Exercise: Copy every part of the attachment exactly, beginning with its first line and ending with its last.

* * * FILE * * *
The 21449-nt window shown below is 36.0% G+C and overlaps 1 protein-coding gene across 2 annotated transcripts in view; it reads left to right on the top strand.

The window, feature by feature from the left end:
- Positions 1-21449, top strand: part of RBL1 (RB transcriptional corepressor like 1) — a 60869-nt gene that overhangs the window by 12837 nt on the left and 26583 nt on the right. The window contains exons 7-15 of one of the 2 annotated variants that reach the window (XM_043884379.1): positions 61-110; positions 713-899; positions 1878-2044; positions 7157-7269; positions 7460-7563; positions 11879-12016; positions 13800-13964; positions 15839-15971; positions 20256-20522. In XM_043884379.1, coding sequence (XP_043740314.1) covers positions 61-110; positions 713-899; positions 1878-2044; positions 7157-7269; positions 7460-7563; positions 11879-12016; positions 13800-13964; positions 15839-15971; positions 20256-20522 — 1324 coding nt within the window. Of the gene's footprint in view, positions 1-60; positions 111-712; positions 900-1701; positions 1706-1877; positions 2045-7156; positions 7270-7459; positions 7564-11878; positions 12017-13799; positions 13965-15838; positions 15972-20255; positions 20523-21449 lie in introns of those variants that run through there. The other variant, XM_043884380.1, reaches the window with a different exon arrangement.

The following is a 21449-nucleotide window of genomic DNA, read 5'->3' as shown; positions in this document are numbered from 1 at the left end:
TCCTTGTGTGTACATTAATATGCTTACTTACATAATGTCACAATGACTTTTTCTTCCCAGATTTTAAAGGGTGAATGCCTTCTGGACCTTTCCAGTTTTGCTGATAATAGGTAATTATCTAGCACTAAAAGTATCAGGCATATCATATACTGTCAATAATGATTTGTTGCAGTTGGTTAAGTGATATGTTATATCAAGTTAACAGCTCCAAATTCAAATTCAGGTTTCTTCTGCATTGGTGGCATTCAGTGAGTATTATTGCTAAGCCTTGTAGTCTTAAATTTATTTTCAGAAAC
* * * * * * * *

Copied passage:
The 21449-nt window shown below is 36.0% G+C and overlaps 1 protein-coding gene across 2 annotated transcripts in view; it reads left to right on the top strand.

The window, feature by feature from the left end:
- Positions 1-21449, top strand: part of RBL1 (RB transcriptional corepressor like 1) — a 60869-nt gene that overhangs the window by 12837 nt on the left and 26583 nt on the right. The window contains exons 7-15 of one of the 2 annotated variants that reach the window (XM_043884379.1): positions 61-110; positions 713-899; positions 1878-2044; positions 7157-7269; positions 7460-7563; positions 11879-12016; positions 13800-13964; positions 15839-15971; positions 20256-20522. In XM_043884379.1, coding sequence (XP_043740314.1) covers positions 61-110; positions 713-899; positions 1878-2044; positions 7157-7269; positions 7460-7563; positions 11879-12016; positions 13800-13964; positions 15839-15971; positions 20256-20522 — 1324 coding nt within the window. Of the gene's footprint in view, positions 1-60; positions 111-712; positions 900-1701; positions 1706-1877; positions 2045-7156; positions 7270-7459; positions 7564-11878; positions 12017-13799; positions 13965-15838; positions 15972-20255; positions 20523-21449 lie in introns of those variants that run through there. The other variant, XM_043884380.1, reaches the window with a different exon arrangement.

The following is a 21449-nucleotide window of genomic DNA, read 5'->3' as shown; positions in this document are numbered from 1 at the left end:
TCCTTGTGTGTACATTAATATGCTTACTTACATAATGTCACAATGACTTTTTCTTCCCAGATTTTAAAGGGTGAATGCCTTCTGGACCTTTCCAGTTTTGCTGATAATAGGTAATTATCTAGCACTAAAAGTATCAGGCATATCATATACTGTCAATAATGATTTGTTGCAGTTGGTTAAGTGATATGTTATATCAAGTTAACAGCTCCAAATTCAAATTCAGGTTTCTTCTGCATTGGTGGCATTCAGTGAGTATTATTGCTAAGCCTTGTAGTCTTAAATTTATTTTCAGAAAC